At least five people have died after a volcano erupted in New Zealand.
Police said the number of people missing is in double figures as they try to rescue up to 50 people from White Island, which is uninhabited but frequented by tourists.
They earlier confirmed that 23 people had so far been rescued, with some of those transferred to hospital with “severe” burns.
Police Deputy Commissioner John Tims added they still do not know an exact number of people involved in the incident, but both New Zealanders and international tourists are thought to be involved – thought to be from the Ovation of the Seas cruise ship.
Mr Tims also said that it is too dangerous to search the island following the eruption so a rescue operation has been suspended on advice of experts.
An earlier statement from St John Ambulance said it had dispatched paramedics on helicopters, and was aiming to establish a triage unit on the island.
The New Zealand Defence Force has also been dispatched to the area to help emergency services.
The eruption began at about 2.11pm local time.
Officers are hoping to locate the people who are unaccounted for through the passenger list from the cruise ship where many of the tourists had come from.
They added that they do not expect any significant impact on New Zealand’s North Island, one of the country’s two main islands, which is about 30 miles (50km) west of White Island – also known by the indigenous Maori name Whakaari.
Earlier, Prime Minister Jacinda Ardern said the incident appeared to be “very significant”.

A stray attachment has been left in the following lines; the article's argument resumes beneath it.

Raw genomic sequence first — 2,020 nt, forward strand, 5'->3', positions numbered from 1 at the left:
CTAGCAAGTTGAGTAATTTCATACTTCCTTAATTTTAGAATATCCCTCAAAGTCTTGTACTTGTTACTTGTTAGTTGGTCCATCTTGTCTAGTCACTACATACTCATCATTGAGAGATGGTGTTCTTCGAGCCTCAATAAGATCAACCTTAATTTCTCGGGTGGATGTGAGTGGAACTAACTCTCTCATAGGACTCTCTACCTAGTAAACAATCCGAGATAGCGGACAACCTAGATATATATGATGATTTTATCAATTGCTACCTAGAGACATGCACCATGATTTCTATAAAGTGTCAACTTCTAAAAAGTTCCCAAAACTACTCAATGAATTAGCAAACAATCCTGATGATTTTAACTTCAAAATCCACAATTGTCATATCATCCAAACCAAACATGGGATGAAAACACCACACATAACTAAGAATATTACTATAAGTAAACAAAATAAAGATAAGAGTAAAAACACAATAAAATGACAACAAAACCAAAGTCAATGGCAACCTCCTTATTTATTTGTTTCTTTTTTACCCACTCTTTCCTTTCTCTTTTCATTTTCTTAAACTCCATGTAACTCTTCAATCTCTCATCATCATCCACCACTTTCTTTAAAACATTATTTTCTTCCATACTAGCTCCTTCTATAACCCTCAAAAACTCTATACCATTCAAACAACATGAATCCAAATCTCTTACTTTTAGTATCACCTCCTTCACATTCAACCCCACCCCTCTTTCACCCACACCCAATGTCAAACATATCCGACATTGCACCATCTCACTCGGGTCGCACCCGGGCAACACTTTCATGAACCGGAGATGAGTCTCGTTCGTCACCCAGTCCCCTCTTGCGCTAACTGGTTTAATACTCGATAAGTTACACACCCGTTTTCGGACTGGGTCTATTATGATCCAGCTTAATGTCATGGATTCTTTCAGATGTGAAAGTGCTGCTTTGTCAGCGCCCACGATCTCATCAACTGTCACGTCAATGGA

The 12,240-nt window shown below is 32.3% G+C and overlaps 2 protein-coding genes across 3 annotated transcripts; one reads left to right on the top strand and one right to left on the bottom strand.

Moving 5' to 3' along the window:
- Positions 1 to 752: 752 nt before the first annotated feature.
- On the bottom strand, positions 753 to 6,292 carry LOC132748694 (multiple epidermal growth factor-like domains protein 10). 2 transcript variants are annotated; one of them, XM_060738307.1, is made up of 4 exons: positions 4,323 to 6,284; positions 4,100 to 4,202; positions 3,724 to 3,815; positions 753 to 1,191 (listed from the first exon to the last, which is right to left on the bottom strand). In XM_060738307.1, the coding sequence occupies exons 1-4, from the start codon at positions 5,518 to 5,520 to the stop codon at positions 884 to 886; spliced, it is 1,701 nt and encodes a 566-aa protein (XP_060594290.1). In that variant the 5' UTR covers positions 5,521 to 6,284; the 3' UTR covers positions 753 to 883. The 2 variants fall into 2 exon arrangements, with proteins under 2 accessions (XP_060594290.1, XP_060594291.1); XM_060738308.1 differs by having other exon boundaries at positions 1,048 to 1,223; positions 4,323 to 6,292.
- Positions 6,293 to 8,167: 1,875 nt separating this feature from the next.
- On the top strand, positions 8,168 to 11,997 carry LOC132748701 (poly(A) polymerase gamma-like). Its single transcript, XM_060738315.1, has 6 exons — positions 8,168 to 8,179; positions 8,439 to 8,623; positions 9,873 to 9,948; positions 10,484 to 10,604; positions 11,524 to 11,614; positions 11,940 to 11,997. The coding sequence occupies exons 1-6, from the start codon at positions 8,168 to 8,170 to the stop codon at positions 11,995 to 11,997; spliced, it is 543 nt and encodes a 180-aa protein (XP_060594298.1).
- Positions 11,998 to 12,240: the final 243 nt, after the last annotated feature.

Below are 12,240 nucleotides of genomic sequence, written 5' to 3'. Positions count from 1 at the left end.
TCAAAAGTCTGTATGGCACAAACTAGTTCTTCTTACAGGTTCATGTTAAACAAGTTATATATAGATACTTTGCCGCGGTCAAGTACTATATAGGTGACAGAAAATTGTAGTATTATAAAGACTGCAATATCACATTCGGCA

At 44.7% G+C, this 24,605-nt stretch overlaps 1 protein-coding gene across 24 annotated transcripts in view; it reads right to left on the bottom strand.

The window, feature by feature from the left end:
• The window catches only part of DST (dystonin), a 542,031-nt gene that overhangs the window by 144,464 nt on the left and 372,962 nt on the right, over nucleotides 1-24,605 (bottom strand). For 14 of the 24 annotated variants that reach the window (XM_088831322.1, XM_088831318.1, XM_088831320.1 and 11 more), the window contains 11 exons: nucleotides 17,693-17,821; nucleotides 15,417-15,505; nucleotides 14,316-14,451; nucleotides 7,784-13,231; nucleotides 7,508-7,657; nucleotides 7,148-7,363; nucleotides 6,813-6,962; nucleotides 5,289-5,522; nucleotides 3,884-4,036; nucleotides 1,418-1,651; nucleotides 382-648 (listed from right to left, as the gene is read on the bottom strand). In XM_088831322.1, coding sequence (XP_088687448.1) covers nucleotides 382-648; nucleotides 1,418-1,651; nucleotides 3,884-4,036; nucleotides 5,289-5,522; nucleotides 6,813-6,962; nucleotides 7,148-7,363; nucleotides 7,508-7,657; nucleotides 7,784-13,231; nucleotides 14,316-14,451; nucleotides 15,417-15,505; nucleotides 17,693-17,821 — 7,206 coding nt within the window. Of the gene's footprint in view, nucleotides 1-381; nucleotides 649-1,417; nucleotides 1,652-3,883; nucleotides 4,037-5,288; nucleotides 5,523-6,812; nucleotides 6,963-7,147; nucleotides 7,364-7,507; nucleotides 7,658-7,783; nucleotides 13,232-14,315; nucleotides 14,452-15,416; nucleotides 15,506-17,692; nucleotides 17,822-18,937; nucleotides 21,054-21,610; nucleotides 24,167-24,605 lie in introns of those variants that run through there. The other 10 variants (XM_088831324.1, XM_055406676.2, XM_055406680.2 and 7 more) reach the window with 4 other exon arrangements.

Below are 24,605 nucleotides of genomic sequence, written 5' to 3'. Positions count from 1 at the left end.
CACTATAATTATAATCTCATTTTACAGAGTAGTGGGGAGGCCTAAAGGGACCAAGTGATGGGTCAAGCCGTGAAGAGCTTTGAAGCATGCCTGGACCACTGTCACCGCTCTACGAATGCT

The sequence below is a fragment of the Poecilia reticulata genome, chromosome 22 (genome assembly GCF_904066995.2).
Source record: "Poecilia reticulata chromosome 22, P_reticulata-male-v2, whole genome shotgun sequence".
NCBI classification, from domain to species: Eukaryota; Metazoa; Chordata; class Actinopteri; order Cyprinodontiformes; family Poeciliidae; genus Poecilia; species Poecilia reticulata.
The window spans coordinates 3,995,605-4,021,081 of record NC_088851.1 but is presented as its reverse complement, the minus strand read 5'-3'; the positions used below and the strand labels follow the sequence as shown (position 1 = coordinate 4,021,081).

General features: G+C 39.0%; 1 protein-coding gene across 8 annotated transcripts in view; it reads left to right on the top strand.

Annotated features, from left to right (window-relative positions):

“A number of people are reportedly injured and are being transported to shore,” she said.
The GeoNet agency said a moderate volcanic eruption had occurred, throwing smoke and debris about 12,000ft (3,660m) into the air, and raised its alert level to four, on a scale where five represents a major eruption.
Dr Ken Gledhill, technical adviser at GNS Science, said it was “not a particularly big eruption” and was “almost like a throat clearing kind of eruption which is why material won’t make it to the mainland”.
“For volcanic eruptions it’s not large but if you were close it’s not good,” he added.
“It’s shown increased activity over the past few weeks so we raised the alert.
“We can’t be certain there won’t be another eruption in the next 24 hours.”
There will be questions asked as to why tourists were still able to visit the island after scientists recently noted an uptick in volcanic activity.
Royal Caribbean, whose cruise ship was visiting the mainland, had passengers on an excursion to the volcano.
A spokesperson for the company said: “We can confirm that a number of our guests were touring the island today. We do not have any additional details to share at this time.”
Police have told people to avoid areas on North Island that are close to the eruption, including the Whakatane Heads and Muriwai Drive areas. A no-fly zone has also been established.
Footage from the scene shows walls of ash and smoke rising from the island, as well as a helicopter damaged in the eruption, laid on the ground.
White Island is New Zealand’s most active cone volcano and about 70% of the volcano is under the sea.
Twelve people were killed on the island in 1914 when it was being mined for sulphur. Part of a crater wall collapsed and a landslide destroyed the miners’ village and the mine itself.
The remains of buildings from another mining enterprise in the 1920s are now a tourist attraction, according to GeoNet.
The island became a private scenic reserve in 1953, and daily tours allow more than 10,000 people to visit the volcano every year.